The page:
She doesn’t look like much, but wait ’til this summer! This is Violet de Provence, a French heirloom artichoke with a purple flower. I decided to grow this variety because after visiting France this year I am obsessed with all things Provence. You would be too, that place is the closest thing to heaven on earth besides the good old Pacific Northwest. The wine, the olives, the lavender, the sunshine, it’s all amazing. I even drink Herbs de Provence tea to unwind and ground after a long day now. Plus I love the color purple and this variety is supposed to be tasty. I would expect nothing less, it’s French!
Artichokes require vernalization (a period of cold, can be outside in the winter or in your refrigerator depending on what you are planting) in order to bloom, so I got her going early with the rest of her friends inside our glamorous seed starting workshop in January. I’ve never grown artichoke from seed before but from what I read come March we are going to move her to the greenhouse where she will experience a month of cold. This is going to fool her into thinking a winter has passed so once it warms up in late spring/early summer she will go into flower, the tasty part of the plant we eat. It is a common way to grow plants that are considered biennials (meaning they have a two year life cycle) that you want to flower in the first year.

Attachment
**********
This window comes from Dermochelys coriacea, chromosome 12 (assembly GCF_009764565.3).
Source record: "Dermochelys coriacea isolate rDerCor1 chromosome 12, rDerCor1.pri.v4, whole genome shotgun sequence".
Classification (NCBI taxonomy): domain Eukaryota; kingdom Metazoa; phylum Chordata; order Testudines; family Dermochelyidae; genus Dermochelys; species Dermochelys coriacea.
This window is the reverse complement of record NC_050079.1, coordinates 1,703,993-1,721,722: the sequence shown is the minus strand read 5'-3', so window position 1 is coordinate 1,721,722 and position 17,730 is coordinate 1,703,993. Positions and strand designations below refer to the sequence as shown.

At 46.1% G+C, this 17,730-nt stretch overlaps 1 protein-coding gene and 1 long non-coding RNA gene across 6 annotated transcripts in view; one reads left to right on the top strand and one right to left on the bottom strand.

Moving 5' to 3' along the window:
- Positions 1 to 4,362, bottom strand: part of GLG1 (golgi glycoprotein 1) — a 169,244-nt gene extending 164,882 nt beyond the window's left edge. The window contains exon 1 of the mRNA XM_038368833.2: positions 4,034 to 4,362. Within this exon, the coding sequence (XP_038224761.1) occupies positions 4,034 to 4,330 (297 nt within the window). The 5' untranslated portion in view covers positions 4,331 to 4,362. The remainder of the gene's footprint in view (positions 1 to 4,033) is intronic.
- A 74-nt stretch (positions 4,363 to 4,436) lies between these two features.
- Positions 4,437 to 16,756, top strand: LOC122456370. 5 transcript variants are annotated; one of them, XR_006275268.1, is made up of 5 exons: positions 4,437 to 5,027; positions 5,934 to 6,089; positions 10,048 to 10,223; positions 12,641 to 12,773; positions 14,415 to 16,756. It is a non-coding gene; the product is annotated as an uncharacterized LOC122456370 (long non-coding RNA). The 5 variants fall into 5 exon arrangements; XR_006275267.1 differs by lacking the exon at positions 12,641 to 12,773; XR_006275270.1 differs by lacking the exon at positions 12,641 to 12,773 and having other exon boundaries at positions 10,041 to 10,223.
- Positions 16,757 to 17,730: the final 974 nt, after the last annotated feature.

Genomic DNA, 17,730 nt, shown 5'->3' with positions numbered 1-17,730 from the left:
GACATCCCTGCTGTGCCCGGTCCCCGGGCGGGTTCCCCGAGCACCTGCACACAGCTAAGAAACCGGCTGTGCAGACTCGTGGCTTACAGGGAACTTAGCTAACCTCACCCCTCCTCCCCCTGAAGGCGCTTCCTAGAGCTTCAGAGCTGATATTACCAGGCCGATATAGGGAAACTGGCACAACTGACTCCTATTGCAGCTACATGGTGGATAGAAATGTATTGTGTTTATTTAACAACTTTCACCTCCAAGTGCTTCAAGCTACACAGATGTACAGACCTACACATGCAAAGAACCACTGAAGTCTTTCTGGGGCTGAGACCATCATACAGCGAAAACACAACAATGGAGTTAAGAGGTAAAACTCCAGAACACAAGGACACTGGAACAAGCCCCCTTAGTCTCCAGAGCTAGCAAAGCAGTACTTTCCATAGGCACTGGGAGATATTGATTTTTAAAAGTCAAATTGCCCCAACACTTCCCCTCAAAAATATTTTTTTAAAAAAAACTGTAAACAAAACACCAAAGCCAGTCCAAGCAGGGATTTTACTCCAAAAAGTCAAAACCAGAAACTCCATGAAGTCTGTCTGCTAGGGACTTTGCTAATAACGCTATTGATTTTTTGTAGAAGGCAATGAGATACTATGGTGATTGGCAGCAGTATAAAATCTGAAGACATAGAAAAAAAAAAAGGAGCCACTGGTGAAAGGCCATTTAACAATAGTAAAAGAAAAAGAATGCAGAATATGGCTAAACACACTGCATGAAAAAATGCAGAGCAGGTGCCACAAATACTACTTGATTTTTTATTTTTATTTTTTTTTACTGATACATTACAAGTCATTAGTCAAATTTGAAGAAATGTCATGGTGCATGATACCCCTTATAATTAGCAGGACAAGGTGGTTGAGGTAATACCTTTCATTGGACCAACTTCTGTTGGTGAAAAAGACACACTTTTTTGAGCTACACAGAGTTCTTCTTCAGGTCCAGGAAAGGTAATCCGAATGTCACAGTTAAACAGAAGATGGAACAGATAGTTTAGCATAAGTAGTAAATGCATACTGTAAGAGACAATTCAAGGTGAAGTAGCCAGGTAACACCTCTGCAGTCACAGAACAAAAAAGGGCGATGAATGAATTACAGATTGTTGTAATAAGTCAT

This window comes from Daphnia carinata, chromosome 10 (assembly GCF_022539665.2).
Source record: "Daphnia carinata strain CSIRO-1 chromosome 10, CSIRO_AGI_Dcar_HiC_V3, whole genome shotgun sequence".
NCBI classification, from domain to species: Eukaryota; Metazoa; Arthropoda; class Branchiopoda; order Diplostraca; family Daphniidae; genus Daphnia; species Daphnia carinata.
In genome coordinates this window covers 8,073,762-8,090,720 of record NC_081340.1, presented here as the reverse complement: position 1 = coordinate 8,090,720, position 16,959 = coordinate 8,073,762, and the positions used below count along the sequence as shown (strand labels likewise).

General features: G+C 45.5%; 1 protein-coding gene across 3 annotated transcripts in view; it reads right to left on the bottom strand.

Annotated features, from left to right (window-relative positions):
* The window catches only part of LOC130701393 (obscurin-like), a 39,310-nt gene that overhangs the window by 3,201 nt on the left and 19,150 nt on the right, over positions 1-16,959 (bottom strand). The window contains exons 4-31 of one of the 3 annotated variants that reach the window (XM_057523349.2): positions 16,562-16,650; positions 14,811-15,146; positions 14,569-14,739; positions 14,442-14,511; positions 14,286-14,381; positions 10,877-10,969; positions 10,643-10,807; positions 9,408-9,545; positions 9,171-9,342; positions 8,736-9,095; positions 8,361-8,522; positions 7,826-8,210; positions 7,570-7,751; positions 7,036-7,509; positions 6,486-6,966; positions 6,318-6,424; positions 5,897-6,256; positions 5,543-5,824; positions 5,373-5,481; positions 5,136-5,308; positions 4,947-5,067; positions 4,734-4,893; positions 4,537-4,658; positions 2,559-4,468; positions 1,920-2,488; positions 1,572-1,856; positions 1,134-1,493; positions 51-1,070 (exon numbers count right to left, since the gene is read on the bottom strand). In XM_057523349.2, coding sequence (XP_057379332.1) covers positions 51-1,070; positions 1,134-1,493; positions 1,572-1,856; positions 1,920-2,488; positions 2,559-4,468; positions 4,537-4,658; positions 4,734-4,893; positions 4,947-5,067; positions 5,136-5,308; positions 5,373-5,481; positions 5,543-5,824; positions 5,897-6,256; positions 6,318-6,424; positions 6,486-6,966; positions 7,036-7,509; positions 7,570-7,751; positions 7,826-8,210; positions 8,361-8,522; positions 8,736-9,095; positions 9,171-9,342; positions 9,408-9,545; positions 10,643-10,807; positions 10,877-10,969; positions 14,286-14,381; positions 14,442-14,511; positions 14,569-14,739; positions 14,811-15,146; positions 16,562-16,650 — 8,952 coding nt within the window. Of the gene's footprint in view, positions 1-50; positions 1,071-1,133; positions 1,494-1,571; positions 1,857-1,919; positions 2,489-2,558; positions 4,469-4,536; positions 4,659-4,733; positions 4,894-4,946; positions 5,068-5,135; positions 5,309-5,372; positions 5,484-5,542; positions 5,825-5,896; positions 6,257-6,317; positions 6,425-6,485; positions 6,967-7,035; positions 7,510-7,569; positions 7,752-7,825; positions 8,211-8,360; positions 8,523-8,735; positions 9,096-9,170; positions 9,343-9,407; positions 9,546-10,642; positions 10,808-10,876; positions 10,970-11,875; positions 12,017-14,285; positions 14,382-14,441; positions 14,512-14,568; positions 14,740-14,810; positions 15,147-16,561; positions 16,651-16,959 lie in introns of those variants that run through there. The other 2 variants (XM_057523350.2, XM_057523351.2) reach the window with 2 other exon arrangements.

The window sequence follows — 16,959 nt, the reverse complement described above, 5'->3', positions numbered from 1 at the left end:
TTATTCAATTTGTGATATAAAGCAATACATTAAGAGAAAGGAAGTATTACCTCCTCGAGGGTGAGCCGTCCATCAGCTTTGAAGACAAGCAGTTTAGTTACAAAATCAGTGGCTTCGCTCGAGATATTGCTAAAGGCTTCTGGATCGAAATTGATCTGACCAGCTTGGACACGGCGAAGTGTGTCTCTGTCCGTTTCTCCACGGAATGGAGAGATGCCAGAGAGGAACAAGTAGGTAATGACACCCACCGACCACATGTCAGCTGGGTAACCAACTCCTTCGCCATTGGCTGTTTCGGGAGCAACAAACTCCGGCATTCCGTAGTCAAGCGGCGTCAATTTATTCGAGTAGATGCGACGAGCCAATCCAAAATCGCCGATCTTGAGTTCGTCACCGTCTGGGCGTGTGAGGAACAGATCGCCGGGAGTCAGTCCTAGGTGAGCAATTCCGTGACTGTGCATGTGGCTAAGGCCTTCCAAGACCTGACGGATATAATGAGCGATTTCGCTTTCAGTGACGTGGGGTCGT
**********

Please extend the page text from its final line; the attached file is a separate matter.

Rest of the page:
The flower is the grand finale of a plant’s life cycle. True perennials will live on after that, but for annuals, biennials, and short lived perennials the flower is the culmination of its life’s work harvesting light from the sun and nutrients from the soil. So appreciate them, for their beauty and for this reason too.
If all goes well I will be harvesting these lovelies from our garden in the early summer, chopping them down, and harvesting them again in later summer.